Want to know what it’s like to have autism? Mobile tour gives people the chance to experience the condition first hand
- Credit: Archant
Carers in Dereham have been given a better understanding of the effects of autism thanks to an innovative new simulation launched in the UK.
The Autism Reality Experience has been developed to give participants a first hand experience of the difficulty people with autism have in processing certain senses in an everyday environment.
Autism carers from Westfield House in Dereham were asked to carry out basic tasks while they were completely overwhelmed by light and sound through special headphones, glasses and gloves.
They were then given a de-briefing where their actions were assessed and analysed, and they were encouraged to explore strategies and techniques that will help them to improve care and support, based on the experience.
It took Training 2 Care over two years to develop the simulation and they worked closely with a number of specialists, as well as autistic people to ensure it is as accurate as they can make it. Now that it has launched they have made it available to anyone in the UK thanks to a mobile unit.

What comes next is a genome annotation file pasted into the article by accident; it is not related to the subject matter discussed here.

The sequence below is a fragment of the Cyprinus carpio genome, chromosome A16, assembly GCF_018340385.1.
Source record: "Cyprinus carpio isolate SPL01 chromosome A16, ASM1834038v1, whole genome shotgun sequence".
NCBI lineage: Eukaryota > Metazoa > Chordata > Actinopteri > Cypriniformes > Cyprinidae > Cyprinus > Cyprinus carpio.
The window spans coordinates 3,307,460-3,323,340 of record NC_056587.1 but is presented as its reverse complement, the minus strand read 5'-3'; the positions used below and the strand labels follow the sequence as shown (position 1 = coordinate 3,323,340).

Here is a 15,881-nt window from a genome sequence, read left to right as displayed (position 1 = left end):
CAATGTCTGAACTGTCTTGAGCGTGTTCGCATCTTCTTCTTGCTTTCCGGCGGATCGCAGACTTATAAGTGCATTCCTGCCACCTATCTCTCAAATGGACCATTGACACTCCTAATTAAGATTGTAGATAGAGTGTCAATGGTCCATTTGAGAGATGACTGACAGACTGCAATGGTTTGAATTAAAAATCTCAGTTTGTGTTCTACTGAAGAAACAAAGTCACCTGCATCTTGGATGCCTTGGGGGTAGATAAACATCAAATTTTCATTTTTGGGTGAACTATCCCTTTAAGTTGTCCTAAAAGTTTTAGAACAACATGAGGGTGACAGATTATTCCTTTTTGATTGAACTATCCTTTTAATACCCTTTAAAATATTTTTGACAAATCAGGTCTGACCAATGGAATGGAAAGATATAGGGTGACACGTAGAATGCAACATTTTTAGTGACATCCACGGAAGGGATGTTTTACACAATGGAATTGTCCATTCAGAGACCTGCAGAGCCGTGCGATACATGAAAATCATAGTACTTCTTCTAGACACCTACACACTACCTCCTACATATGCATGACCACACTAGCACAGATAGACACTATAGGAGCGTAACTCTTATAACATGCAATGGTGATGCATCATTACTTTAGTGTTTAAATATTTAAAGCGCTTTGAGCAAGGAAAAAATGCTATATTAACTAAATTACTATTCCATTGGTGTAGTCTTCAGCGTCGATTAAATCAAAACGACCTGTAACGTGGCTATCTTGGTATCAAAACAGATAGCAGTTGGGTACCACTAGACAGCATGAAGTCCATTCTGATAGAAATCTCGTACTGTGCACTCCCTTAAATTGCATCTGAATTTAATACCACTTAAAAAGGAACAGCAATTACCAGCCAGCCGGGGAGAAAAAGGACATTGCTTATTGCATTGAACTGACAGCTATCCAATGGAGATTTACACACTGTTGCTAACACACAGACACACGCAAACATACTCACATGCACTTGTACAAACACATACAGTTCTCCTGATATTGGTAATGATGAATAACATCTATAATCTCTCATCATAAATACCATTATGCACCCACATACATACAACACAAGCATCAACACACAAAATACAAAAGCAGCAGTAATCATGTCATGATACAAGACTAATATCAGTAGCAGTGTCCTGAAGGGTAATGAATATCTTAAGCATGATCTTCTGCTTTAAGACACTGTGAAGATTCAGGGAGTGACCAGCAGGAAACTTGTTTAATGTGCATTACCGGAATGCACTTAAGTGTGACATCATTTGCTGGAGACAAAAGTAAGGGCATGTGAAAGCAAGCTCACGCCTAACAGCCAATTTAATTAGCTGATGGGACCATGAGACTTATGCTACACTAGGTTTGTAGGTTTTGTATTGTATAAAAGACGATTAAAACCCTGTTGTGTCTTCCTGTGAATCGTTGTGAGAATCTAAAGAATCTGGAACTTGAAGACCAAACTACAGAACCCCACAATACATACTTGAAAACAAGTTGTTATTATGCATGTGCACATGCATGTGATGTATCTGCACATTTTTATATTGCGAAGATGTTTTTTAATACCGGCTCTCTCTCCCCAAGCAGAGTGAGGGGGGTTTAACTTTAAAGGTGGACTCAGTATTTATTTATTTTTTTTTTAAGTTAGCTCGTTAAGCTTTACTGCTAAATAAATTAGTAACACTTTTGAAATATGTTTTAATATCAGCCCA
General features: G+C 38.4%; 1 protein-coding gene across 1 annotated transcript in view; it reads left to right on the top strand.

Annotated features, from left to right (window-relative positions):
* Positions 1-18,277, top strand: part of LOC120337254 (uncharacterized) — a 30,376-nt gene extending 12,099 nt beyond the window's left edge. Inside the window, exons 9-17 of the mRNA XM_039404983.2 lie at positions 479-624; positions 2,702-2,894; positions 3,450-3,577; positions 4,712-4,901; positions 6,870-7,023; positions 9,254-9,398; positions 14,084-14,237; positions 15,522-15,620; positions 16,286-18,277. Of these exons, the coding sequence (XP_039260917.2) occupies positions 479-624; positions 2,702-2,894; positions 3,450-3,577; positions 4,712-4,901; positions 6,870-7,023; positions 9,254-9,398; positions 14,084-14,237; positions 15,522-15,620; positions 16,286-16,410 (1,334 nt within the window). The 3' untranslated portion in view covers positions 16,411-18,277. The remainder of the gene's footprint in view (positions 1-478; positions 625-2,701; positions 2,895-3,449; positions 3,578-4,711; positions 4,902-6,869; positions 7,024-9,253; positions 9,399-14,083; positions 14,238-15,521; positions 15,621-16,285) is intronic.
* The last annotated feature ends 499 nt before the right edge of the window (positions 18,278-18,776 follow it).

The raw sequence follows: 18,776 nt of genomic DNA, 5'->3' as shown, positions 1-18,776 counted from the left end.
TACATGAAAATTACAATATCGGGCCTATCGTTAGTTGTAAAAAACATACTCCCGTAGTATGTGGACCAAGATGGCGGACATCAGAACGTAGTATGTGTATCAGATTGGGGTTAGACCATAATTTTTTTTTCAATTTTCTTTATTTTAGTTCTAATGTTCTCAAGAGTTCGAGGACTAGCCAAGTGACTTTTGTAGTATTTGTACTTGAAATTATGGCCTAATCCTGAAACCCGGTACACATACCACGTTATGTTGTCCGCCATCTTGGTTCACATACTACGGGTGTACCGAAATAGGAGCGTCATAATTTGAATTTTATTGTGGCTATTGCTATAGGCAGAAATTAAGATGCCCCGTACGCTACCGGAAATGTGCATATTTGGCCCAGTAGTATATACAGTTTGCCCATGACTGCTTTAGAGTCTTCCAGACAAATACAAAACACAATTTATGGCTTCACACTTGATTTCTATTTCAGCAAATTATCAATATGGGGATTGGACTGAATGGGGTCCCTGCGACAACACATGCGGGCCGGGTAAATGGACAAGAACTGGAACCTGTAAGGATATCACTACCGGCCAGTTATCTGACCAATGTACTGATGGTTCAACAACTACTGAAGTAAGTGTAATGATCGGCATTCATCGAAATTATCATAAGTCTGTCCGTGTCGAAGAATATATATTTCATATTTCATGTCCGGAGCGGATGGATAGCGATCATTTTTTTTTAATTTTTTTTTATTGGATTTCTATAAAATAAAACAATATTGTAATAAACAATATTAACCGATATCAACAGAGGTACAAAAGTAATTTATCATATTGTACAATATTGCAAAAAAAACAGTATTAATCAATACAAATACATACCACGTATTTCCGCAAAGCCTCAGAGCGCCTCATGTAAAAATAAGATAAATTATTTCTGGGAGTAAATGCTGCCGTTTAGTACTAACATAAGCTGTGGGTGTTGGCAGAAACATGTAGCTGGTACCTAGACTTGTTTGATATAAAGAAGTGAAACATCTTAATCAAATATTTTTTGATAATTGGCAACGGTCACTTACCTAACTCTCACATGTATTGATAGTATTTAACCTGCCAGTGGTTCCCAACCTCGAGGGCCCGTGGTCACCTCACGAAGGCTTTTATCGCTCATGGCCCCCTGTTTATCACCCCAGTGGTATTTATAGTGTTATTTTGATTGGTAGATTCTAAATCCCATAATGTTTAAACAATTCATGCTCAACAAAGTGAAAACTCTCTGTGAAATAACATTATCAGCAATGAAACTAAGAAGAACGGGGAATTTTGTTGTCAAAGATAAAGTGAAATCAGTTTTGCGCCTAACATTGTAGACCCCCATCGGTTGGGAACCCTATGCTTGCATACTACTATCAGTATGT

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Training manager Chelsey Cookson, who was a key figure in its creation, said: 'There were a couple reasons that I wanted to be involved in this project, firstly we have had a lot of success with another experience, which is our virtual dementia tour and my manager, Glenn Knight, realised that there is currently a huge gap in the market for a similar type of training for people with autism.
'I also wanted to become heavily involved because I have an autistic son and I have often found that his needs aren't clearly understood by people that are around him and that is especially true when it comes to the sensory side.'
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Ms Cookson added that the company hopes to offer the training to carers and people working in education. She said: 'I think everyone should be aware of this side of autism and I'd love to take it not only to care providers but also to schools, so many schools just aren't equipped enough to make the changes that are needed to help autistic people.
'I think it is vital for carers because I don't think you can help autistic people unless you can see world from their perspective. So far care homes, home care providers, people in social care, parents and carers have all found it really useful, and it has been made generic enough to be applicable for all.'